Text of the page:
The theater department is preparing for its fall production, “Radio Mystery Theatre.” The performances will take place at 7 p.m. on Nov. 12, 13, and 14 at the Dale E. Graham Auditorium. Tickets are $10 each and are available through www.ticketracker.com. Although the fall and winter shows will still take place this year, COVID-19 has caused some setbacks for the theater department’s other annual performances.
According to Sarah Warf, Theater student and junior, “We would normally also be doing a show to take to the Indy Fringe Festival, but that was canceled this yea due to COVID. We would also be starting up the Comedy Sportz team, but that was also delayed to the second semester due to complications resulting from COVID.”
Despite these drawbacks, the department is continuing to work to adapt to the new adjustments this school year brings. Audrey Hockins, theater student and sophomore said the most difficult aspect has been the inability to work with the whole case during rehearsal.
“It has been a challenge this year with the cohorts to rehearse because we usually do some rehearsals in class so only having half of the group has definitely been different,” Hockins said.
To compensate for the lack of group rehearsal, the entire cast has been meeting after school twice a week in order to work together. In addition to “Murder in Focus,” the play “the Manhattan Strangler” will also be part of this year’s fall production. Both plays are radio shows. Jim Peterson, the head of the theater department, said he decided the students should perform radio shows in order to adapt to the unpredictable nature of this year.
“I had to take into consideration the possibility that our production might have to move virtual if the school was forced to shut down during the pandemic,” Peterson said. “If that were the case, I wanted to make sure that my production was flexile enough to happen even if we had to shut down. That’s why I chose the Radio Mystery Theatre.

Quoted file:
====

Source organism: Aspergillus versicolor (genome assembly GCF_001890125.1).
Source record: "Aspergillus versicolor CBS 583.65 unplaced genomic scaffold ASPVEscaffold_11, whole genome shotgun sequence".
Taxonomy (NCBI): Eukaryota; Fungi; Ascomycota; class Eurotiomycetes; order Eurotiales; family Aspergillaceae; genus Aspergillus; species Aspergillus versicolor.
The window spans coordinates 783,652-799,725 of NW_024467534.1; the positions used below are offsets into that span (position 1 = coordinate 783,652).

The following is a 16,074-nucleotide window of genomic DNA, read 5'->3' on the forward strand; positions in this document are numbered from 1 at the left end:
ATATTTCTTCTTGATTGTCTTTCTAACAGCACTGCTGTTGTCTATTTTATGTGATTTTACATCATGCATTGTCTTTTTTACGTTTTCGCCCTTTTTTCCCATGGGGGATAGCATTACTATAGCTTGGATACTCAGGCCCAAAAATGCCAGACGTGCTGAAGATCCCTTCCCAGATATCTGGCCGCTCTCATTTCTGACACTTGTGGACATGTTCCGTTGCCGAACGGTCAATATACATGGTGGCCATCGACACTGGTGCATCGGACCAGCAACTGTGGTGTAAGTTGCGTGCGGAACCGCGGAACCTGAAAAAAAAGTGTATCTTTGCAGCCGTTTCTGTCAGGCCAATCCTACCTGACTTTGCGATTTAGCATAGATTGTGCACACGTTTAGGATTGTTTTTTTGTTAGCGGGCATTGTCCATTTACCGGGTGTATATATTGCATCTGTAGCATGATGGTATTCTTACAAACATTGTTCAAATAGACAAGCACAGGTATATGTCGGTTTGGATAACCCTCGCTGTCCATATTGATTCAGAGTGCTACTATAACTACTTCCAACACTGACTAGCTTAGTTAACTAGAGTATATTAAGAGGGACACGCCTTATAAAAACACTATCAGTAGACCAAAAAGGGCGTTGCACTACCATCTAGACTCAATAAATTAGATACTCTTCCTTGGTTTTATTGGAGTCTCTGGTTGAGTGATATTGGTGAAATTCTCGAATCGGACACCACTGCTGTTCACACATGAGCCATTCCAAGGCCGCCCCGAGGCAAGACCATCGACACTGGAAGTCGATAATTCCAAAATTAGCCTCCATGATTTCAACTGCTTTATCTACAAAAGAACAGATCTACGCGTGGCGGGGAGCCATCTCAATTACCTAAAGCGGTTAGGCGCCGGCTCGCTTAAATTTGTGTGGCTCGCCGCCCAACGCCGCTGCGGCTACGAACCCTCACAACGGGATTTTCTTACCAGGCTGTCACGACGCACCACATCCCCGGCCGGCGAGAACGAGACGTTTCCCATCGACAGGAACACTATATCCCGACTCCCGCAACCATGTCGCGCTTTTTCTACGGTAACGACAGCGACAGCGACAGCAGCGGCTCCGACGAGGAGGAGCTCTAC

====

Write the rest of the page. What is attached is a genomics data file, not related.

“Murder in Focus” is a play about a group of radio actors who perform two suspense stories. The characters get caught up in a mystery of their own when one of their directors goes missing and a lunatic visits the radio station. Warf plays two different characters in the play: Sid, one of the directors, and “The Raincoat Lady,” and escaped mental patient who, according to Warf “may or may not have a hand in a person going missing.” Hockins plays Slyvia Jarvis, a news telecaster.
In addition to social distancing and wearing masks during rehearsals, according to Peterson precautions will be taken to enure the safety of the cast, crew and audience during the performances. For example, the number of audience members had been limited to 150 people per performance.
Peterson said, “Families will be placed together in groups and distanced from other members of the audience. Seats will be assigned and marked as designated seats. Audience members, as well as the case will be wearing masks through the entire production.”
The show will also be broadcast online for those who want to see the show but are not able to.
Hockins said she feels grateful to be able to perform this year amid the pandemic.
She said, “It’s unfortunate that the year is turning out the way it is, but I am still very happy that we get to do our regular shows this semester. Not all schools get to do that, so we are very lucky. The only thing that this will affect about performances is the amount of people that will get to see it, which is sad.”
Warf said she agreed with this idea and also discussed the difficulty of performing and conveying emotion while wearing a mask.
“I think it is challenging to express our characters from under our masks,” she said. “It is important to show emotions through the face and half our face is being covered up, so it will take extra work to make sure that our expressions read to the audience.”
In spite of it all, Warf said there is a silver lining. The theater provides a form of escape and entertainment for the audience, which is especially necessary during this time.
“I think that going to see live theater creates a sense of normalcy in this troubling time.” Warf said, “For an hour or two, the audience can sit back, relax, laugh, and worry about the characters on stage instead of the world around them. It’s a chance to remind everybody that there is a light at the end of the tunnel and that the show must go on, even when it feels like there is no hope.”